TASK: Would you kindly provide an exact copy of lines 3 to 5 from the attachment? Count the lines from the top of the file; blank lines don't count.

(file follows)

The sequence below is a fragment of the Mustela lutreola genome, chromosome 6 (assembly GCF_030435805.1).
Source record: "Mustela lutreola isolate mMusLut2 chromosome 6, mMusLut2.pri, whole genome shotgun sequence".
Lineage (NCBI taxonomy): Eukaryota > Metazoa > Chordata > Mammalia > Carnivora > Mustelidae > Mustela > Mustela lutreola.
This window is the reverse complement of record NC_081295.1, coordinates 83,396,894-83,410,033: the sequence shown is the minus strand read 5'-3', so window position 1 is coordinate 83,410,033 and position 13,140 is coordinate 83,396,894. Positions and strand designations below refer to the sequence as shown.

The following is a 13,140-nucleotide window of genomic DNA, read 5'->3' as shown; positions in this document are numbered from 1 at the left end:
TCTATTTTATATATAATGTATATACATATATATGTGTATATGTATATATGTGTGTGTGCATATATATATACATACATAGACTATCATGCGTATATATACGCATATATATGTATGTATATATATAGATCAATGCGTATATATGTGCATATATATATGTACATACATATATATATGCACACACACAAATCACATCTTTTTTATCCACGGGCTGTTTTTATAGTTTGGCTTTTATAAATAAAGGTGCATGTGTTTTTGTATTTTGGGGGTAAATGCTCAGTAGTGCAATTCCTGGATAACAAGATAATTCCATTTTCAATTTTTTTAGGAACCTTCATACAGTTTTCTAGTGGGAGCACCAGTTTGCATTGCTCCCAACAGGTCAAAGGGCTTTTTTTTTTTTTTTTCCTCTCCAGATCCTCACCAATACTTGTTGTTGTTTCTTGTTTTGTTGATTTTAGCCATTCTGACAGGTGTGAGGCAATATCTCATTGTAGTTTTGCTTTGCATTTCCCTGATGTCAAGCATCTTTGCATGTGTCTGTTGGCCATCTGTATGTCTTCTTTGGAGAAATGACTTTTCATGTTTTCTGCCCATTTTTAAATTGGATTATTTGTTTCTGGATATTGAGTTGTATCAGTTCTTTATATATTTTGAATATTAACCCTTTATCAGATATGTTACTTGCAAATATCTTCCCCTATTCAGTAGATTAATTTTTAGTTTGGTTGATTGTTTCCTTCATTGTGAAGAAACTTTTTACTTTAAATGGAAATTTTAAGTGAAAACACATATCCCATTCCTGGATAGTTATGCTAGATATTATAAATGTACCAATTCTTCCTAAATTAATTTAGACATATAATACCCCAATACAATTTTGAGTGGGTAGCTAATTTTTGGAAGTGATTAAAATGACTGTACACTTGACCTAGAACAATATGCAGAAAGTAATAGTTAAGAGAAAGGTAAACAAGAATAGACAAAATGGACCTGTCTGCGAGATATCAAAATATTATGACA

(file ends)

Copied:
Lineage (NCBI taxonomy): Eukaryota > Metazoa > Chordata > Mammalia > Carnivora > Mustelidae > Mustela > Mustela lutreola.
This window is the reverse complement of record NC_081295.1, coordinates 83,396,894-83,410,033: the sequence shown is the minus strand read 5'-3', so window position 1 is coordinate 83,410,033 and position 13,140 is coordinate 83,396,894. Positions and strand designations below refer to the sequence as shown.

The following is a 13,140-nucleotide window of genomic DNA, read 5'->3' as shown; positions in this document are numbered from 1 at the left end: